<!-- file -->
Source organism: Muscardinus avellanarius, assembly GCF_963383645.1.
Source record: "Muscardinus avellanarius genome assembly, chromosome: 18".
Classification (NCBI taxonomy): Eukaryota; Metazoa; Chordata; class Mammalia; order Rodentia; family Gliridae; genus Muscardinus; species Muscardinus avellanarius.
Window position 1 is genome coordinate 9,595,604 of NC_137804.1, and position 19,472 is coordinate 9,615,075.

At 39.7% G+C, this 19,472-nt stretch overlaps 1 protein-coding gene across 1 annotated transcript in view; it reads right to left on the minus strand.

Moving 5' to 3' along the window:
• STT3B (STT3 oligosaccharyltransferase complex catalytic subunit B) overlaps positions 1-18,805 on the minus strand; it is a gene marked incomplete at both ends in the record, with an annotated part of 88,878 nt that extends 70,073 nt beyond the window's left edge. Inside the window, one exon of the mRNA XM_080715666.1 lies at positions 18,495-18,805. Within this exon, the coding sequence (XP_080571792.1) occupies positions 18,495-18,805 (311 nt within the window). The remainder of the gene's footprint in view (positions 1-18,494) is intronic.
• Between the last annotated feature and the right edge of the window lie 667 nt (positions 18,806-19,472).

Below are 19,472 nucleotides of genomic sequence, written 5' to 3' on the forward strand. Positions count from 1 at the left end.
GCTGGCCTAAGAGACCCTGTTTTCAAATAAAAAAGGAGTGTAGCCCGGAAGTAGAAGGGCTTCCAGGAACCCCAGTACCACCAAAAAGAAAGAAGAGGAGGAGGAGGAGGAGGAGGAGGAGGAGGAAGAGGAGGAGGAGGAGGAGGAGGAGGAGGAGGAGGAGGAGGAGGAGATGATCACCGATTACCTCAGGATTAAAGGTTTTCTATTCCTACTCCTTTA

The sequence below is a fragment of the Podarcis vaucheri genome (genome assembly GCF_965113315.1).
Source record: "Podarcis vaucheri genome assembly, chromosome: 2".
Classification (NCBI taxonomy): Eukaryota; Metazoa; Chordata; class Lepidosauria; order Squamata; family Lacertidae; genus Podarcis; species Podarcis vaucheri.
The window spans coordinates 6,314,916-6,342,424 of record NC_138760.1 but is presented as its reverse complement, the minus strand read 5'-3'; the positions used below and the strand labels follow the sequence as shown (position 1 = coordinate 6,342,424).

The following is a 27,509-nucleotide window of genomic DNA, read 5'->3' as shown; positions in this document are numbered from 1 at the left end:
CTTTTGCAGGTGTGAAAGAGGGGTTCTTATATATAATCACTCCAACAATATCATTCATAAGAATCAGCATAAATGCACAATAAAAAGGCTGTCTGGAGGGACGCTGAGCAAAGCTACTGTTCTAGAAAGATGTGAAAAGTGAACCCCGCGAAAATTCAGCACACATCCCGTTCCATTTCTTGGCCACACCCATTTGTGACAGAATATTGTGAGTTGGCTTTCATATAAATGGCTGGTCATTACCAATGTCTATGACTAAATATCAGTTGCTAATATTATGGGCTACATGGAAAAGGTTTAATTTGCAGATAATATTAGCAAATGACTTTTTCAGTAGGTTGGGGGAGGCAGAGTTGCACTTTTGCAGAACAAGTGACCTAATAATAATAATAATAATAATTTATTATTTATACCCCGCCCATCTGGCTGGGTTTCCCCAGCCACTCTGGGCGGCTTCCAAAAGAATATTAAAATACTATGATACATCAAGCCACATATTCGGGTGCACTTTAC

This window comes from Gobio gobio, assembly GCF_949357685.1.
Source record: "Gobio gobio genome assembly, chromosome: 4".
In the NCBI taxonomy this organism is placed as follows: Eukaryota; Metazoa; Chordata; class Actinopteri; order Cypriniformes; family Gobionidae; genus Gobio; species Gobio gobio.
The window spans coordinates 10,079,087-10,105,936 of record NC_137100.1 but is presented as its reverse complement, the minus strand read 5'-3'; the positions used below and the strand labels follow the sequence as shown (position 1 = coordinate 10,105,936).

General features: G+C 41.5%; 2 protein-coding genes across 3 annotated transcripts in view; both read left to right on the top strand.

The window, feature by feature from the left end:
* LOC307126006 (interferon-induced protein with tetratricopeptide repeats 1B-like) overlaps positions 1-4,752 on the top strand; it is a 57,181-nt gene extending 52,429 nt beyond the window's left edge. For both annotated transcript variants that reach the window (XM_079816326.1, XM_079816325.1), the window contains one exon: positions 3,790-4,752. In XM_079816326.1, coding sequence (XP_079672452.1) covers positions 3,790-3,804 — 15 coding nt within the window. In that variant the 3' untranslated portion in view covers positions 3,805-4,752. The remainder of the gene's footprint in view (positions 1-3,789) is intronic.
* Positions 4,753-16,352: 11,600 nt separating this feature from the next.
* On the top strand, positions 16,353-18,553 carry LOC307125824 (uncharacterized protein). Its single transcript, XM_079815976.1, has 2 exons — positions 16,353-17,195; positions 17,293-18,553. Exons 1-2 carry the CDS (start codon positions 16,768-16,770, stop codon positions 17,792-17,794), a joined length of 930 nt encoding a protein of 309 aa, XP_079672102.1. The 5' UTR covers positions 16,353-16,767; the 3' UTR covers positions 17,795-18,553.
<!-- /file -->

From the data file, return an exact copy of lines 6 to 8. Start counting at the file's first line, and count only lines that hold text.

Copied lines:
Moving 5' to 3' along the window:
• STT3B (STT3 oligosaccharyltransferase complex catalytic subunit B) overlaps positions 1-18,805 on the minus strand; it is a gene marked incomplete at both ends in the record, with an annotated part of 88,878 nt that extends 70,073 nt beyond the window's left edge. Inside the window, one exon of the mRNA XM_080715666.1 lies at positions 18,495-18,805. Within this exon, the coding sequence (XP_080571792.1) occupies positions 18,495-18,805 (311 nt within the window). The remainder of the gene's footprint in view (positions 1-18,494) is intronic.
• Between the last annotated feature and the right edge of the window lie 667 nt (positions 18,806-19,472).